The purpose of this factorial study was to establish normative data for the Italian version of the Communication Attitude Test (CAT) in order to determine whether or not the speech-associated attitude reported by Italian children who stutter (CWS) differs significantly from that of their nonstuttering peers (CWNS). Toward this end, the Italian CAT was administered to 149 CWS and 148 CWNS between the ages of 6 and 14. The results showed that the mean CAT score of the CWS sampled is higher, to a statistically significant extent, than that of their nonstuttering peers. Moreover, age and gender did not differentially affect this result. Together, these findings and the large between-group effect size suggest that the CAT is a useful clinical aid in evaluating the attitude of Italian children whose fluency is problematic. It can serve well to determine if a child's speech-associated belief system needs to be addressed in therapy and, if so, whether or not the cognitive change tactics employed have been effective.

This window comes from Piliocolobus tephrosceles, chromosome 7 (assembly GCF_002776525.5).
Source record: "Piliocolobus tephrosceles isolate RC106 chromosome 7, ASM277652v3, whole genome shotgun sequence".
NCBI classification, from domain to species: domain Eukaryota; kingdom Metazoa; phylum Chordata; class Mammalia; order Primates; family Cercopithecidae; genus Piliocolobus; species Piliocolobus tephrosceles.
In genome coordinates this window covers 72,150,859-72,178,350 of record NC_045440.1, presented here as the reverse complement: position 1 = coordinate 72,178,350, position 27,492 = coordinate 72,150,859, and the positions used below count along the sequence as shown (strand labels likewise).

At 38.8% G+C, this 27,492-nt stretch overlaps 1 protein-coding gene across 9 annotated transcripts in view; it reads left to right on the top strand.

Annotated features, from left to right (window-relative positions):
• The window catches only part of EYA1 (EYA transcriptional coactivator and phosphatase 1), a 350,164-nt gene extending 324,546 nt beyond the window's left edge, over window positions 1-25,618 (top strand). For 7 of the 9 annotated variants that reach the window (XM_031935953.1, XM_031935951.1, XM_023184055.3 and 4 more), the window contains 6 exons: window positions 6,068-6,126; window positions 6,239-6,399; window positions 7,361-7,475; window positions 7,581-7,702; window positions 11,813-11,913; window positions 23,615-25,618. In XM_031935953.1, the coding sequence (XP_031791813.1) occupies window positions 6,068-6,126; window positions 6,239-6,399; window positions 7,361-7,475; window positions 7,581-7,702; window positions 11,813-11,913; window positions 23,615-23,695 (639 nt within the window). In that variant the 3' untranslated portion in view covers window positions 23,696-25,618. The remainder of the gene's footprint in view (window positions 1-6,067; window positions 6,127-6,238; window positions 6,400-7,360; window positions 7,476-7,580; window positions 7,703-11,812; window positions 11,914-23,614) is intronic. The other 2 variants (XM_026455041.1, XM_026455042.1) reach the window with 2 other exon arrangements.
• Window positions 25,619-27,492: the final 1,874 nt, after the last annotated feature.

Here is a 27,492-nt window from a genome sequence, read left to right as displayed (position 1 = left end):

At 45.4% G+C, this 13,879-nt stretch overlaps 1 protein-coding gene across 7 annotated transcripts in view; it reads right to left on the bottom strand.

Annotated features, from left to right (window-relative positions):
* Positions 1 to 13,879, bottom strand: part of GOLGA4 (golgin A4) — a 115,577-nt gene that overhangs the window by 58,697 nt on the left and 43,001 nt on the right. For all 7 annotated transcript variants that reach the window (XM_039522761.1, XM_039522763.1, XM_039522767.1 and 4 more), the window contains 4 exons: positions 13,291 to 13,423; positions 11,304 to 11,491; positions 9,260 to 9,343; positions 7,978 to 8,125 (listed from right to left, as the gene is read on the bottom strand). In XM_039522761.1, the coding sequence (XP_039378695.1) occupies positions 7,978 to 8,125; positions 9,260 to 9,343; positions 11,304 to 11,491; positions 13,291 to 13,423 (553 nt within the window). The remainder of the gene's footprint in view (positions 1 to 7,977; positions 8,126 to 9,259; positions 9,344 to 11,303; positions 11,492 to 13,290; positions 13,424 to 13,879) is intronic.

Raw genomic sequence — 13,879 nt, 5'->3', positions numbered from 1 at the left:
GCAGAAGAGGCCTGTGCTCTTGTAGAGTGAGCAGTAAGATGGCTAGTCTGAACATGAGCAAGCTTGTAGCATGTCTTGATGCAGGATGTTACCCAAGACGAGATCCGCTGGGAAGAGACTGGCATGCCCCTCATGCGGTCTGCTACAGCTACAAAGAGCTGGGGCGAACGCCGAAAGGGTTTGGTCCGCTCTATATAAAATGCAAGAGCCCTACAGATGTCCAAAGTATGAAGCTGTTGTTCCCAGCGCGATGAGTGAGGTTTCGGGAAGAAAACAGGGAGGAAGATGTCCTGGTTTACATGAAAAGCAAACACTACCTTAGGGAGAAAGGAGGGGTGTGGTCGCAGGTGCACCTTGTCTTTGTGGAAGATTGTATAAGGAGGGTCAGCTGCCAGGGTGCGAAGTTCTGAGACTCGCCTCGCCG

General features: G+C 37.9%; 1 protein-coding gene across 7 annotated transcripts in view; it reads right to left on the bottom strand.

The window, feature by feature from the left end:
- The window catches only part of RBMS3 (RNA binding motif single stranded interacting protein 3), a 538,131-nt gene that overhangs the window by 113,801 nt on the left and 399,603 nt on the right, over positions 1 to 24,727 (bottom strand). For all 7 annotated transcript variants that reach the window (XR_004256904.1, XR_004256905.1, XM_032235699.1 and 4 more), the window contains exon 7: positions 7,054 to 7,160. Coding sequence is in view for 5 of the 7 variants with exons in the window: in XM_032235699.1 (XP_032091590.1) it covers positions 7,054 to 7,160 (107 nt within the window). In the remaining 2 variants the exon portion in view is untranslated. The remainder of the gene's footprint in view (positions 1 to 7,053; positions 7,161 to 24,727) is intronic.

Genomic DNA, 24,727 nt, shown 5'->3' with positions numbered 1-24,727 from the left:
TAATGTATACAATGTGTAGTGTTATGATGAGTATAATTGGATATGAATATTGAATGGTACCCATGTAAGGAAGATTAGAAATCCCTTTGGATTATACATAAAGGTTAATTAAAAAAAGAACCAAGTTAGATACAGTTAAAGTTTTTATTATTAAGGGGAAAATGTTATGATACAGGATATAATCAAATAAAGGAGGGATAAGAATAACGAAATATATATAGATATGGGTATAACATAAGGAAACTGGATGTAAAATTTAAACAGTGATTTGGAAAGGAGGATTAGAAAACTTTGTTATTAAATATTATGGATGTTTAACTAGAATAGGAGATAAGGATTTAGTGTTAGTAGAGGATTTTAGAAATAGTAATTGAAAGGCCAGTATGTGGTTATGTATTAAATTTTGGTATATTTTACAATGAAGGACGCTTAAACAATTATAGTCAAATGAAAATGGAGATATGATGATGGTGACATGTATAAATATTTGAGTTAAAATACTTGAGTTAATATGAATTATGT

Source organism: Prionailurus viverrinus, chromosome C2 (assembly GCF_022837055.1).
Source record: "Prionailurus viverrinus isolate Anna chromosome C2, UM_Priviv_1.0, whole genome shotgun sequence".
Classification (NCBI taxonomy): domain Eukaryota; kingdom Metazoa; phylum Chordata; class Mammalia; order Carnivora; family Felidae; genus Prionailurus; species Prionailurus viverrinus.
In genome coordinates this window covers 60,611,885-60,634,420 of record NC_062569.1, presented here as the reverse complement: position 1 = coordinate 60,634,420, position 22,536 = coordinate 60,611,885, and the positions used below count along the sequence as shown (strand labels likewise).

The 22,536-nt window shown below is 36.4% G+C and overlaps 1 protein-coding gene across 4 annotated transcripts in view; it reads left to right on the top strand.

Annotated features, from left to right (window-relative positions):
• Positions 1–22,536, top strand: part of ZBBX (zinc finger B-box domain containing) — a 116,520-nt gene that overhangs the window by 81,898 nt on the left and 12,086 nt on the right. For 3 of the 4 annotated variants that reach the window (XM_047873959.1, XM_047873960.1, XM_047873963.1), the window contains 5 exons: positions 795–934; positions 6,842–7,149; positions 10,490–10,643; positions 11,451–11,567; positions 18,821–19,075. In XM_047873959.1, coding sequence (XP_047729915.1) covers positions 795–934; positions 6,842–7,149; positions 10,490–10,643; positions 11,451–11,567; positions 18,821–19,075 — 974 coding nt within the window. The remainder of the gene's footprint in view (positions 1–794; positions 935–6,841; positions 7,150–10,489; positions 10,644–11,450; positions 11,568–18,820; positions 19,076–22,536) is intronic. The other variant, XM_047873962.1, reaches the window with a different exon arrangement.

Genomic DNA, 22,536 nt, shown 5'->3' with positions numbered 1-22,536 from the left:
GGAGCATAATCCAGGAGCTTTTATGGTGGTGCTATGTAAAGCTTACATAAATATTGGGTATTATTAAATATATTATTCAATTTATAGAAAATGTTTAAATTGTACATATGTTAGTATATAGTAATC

Communication attitude of Italian children who do and do not stutter
Elsevier Science, etc.], [New York, etc., Stati Uniti d'America
Journal of communication disorders 42 (2009): 155–161. doi:10.1016/j.jcomdis.2008.10.003
info:cnr-pdr/source/autori:Bernardini S.;Vanryckeghem M.; Brutten G.; Cocco L.; Zmarich C./titolo:Communication attitude of Italian children who do and do not stutter/doi:10.1016/j.jcomdis.2008.10.003/rivista:Journal of communication disorders/anno:2009/p